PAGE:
It is a feature of this invention that the use of the pharmaceuticals enables people to stop smoking tobacco over a relatively reasonable time period of about a month or sooner while remaining calm, whereas with different methods people often fail to stop smoking due to the unbearable nicotine withdrawal syndrome. People, who have previously gained weight while attempting to stop tobacco smoking with other methods, are motivated when they are aware that not only do they not gain weight but lose overweight. The pleasures experienced in the past of tobacco smoking become unpleasant because of distorted taste. Some patients make statements such as "Cigarettes taste like garbage, rotten eggs, bitter, etc.".

DESCRIPTION OF PREFERRED EMBODIMENTS

While the exact action of nicotine and the drugs of this invention is not known, it is theorized the nicotine molecule is a ganglionic stimulating drug affecting both specific receptor sympathetic and parasympathetic ganglia. Small dosages of nicotine will stimulate these specific receptor ganglia to release neurotransmitters such as noradrenalin and acetycholine; however, larger doses of nicotine depress these specific receptor cells and the neurotransmitters are blockaded. As a result the more specific neuroeffector cells involved, the greater the dosage of nicotine that can be tolerated since less and less specific receptor sympathetic and parasympathetic ganglia remain to be stimulated.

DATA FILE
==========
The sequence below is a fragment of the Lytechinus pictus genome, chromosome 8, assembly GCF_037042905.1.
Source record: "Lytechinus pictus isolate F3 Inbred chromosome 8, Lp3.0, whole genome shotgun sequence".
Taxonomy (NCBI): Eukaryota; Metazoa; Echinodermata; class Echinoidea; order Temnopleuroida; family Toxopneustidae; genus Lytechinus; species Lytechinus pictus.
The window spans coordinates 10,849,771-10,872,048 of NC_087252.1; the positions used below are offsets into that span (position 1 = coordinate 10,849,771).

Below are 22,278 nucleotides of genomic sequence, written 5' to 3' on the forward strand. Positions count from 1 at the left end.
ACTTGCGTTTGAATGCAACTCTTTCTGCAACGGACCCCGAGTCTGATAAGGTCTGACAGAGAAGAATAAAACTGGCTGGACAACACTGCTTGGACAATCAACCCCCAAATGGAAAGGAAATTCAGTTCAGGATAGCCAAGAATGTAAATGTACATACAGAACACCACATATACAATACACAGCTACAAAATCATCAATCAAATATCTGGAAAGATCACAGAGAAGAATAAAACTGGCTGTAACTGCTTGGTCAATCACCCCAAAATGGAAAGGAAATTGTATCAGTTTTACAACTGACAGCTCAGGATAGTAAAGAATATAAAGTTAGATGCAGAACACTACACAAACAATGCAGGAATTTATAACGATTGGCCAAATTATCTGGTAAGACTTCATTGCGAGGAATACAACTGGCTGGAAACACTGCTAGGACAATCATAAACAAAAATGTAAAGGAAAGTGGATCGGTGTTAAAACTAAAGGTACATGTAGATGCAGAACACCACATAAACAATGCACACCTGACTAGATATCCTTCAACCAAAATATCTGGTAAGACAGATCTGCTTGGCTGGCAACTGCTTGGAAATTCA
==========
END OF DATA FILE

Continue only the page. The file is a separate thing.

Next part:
The physiological functions of the body now adapt to this new status which is dependent upon the continuous intake of nicotine. When nicotine is withdrawn then the blockade of the neurotransmitters noradrenalin and acetylcholine is lifted and the nicotine withdrawal syndrome occurs.

It is believed that tolerance and addiction as described above occurs only in those people who have a nicotine receptor protein in their ganglia that causes the addiction. Those people who do not have nicotine receptor protein in their cells do not become addicted but are psychologically dependent upon tobacco smoking.

Many people are unable to stop tobacco smoking due to nicotine withdrawal syndrome, fear of weight gain, psychological pleasure due to taste, relief of stress, etc. These conditions in certain patients who are physiologically addicted and/or psychologically dependent can be helped.

Clonidine hydrochloride drys the mouth, alters the smoke taste and relieves chronic stress while phentermine resin acts as an anorectic. This combination of drugs reduces drastically withdrawal symptoms, acts to prevent weight gain and promotes weight loss, and alters taste so that tobacco taste becomes obnoxious. In one week, smell and taste return to the individual so that people smoking around them reinforce the aversion behavioral reflex.